words by Greg Crowther; music by Greg Crowther and J.P. Taylor
I'm a semiconservative science dude;
I only trust data that are peer-reviewed.
But based upon empirical observation,
I believe in DNA replication.
My name is Franklin Stahl; I study DNA.
That's our genetic code. (Yes it is, yes it is.)
And what I want to know about our DNA
Is how it replicates inside a cell.
So here's what I will do: I'll grow some E. coli
And feed it N-15. (Yes I will, yes I will.)
And when those little bugs are full of N-15,
Their DNA will weigh more than it should.
So what will happen now if we switch to N-14
And let the cells divide (only once, only once)?
The daughter DNA inside each daughter cell
Is neither heavy nor light; it's in between.
Can you guess what occurs when the cells divide again
And make more DNA? (Can you guess? Can you guess?)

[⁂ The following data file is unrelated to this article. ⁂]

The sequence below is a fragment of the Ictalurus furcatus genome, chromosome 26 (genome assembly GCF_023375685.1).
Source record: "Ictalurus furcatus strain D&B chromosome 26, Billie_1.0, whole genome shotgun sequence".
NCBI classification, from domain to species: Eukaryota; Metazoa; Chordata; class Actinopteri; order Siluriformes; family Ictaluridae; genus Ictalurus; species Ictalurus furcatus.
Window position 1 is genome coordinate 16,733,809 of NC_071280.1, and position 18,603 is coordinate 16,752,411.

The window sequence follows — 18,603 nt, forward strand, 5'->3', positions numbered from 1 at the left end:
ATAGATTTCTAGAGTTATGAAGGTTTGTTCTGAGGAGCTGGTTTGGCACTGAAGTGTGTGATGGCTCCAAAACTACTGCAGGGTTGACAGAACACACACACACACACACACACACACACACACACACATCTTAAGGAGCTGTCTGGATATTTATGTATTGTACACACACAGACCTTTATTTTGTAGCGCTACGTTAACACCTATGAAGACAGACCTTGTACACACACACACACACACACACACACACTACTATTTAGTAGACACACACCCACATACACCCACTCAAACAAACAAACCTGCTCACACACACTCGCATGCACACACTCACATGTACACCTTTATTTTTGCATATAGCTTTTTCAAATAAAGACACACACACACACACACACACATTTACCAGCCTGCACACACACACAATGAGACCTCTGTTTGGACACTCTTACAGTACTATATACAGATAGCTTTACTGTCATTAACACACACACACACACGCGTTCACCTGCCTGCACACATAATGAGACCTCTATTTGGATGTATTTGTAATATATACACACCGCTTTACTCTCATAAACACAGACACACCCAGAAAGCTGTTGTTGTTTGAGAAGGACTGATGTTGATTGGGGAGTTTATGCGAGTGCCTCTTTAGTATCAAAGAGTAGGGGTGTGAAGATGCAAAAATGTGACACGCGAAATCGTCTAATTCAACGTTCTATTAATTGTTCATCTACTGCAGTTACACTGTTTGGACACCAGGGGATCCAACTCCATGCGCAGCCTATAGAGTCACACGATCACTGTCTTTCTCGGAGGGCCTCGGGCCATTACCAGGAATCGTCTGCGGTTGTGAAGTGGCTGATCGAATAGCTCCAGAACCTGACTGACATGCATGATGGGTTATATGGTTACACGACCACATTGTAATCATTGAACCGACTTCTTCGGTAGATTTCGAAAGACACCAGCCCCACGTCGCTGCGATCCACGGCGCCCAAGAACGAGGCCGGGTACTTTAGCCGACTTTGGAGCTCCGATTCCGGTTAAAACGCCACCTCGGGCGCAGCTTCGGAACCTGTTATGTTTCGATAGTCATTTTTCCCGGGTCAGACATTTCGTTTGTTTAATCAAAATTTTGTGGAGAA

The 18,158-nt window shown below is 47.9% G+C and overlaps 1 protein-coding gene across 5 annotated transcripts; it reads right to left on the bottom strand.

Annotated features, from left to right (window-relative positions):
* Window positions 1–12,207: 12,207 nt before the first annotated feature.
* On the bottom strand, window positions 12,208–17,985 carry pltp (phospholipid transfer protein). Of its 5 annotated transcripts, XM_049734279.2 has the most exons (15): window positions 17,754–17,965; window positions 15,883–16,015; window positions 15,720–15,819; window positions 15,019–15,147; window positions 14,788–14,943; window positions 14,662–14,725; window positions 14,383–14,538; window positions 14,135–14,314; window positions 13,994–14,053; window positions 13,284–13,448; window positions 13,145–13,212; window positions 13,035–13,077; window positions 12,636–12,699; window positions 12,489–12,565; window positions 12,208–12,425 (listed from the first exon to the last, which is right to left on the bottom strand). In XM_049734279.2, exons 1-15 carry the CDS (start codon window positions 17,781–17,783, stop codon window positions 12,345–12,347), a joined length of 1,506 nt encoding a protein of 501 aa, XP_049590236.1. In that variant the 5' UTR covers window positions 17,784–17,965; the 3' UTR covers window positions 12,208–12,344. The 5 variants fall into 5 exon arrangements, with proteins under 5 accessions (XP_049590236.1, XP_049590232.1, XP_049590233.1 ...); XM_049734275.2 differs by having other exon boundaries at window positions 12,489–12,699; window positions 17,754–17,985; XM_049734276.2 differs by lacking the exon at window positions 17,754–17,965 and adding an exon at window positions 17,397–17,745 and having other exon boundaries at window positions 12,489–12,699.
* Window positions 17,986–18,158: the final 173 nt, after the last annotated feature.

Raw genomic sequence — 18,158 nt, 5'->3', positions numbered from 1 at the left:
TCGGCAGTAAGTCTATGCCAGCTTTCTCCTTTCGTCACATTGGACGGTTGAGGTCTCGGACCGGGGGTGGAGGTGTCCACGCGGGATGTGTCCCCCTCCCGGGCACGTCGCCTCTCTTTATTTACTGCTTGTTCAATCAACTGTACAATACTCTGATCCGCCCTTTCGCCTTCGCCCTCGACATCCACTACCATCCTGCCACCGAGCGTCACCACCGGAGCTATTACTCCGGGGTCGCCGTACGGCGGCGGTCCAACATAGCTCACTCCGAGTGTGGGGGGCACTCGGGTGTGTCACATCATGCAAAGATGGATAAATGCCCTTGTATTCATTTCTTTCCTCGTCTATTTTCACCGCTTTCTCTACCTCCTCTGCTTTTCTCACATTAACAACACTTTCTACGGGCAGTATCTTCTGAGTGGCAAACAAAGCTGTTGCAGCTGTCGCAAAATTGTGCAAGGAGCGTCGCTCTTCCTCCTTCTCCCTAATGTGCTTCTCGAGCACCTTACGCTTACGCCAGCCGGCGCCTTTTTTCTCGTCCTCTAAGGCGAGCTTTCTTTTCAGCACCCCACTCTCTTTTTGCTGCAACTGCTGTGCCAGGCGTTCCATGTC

The new cells' DNA is different from before --
Half is of medium weight, and the other half light.
The data we've discussed confirm beyond a doubt
What Crick and Watson said (what they said, what they said).
The parent DNA is not conserved as is;
It's split between the pair of daughter cells.
So in each daughter cell, the DNA is mixed:
Half old and half brand-new (half and half, half and half).
In scientific terms, this replication scheme
Is "semiconservative" -- that's what it's called.
This is a musical summary of Meselson & Stahl's 1958 paper
(Proc. Nat. Acad. Sci. 44: 671-82) in which they established that
DNA replicates by a "semiconservative" mechanism.
A more detailed but very readable account of Meselson & Stahl's
experiments may be found in the 4th edition of
Stryer's Biochemistry textbook.